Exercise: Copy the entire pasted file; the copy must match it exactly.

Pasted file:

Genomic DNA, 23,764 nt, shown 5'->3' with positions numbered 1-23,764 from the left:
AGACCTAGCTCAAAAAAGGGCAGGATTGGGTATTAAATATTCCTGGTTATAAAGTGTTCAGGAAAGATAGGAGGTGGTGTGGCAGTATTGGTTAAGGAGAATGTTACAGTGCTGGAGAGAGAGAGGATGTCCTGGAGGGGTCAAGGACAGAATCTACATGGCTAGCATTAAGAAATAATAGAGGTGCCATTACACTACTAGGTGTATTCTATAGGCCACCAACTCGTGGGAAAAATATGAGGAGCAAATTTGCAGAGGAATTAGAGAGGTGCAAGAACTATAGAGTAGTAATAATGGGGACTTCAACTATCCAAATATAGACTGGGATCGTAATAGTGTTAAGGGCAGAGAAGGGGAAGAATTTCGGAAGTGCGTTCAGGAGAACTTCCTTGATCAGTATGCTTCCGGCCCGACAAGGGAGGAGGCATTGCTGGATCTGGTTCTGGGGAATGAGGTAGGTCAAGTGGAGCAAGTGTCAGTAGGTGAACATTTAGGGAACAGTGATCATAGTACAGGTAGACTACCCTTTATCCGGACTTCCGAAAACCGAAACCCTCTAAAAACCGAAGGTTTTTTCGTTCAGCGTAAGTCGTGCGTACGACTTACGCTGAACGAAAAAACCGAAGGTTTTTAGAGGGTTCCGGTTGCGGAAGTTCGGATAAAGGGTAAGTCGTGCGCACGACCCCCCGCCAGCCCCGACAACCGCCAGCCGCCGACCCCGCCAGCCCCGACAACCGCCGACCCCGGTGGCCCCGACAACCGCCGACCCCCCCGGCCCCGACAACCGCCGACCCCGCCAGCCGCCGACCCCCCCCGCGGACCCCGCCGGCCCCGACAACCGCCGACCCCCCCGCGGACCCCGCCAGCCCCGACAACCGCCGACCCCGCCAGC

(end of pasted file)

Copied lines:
Genomic DNA, 23,764 nt, shown 5'->3' with positions numbered 1-23,764 from the left:
AGACCTAGCTCAAAAAAGGGCAGGATTGGGTATTAAATATTCCTGGTTATAAAGTGTTCAGGAAAGATAGGAGGTGGTGTGGCAGTATTGGTTAAGGAGAATGTTACAGTGCTGGAGAGAGAGAGGATGTCCTGGAGGGGTCAAGGACAGAATCTACATGGCTAGCATTAAGAAATAATAGAGGTGCCATTACACTACTAGGTGTATTCTATAGGCCACCAACTCGTGGGAAAAATATGAGGAGCAAATTTGCAGAGGAATTAGAGAGGTGCAAGAACTATAGAGTAGTAATAATGGGGACTTCAACTATCCAAATATAGACTGGGATCGTAATAGTGTTAAGGGCAGAGAAGGGGAAGAATTTCGGAAGTGCGTTCAGGAGAACTTCCTTGATCAGTATGCTTCCGGCCCGACAAGGGAGGAGGCATTGCTGGATCTGGTTCTGGGGAATGAGGTAGGTCAAGTGGAGCAAGTGTCAGTAGGTGAACATTTAGGGAACAGTGATCATAGTACAGGTAGACTACCCTTTATCCGGACTTCCGAAAACCGAAACCCTCTAAAAACCGAAGGTTTTTTCGTTCAGCGTAAGTCGTGCGTACGACTTACGCTGAACGAAAAAACCGAAGGTTTTTAGAGGGTTCCGGTTGCGGAAGTTCGGATAAAGGGTAAGTCGTGCGCACGACCCCCCGCCAGCCCCGACAACCGCCAGCCGCCGACCCCGCCAGCCCCGACAACCGCCGACCCCGGTGGCCCCGACAACCGCCGACCCCCCCGGCCCCGACAACCGCCGACCCCGCCAGCCGCCGACCCCCCCCGCGGACCCCGCCGGCCCCGACAACCGCCGACCCCCCCGCGGACCCCGCCAGCCCCGACAACCGCCGACCCCGCCAGC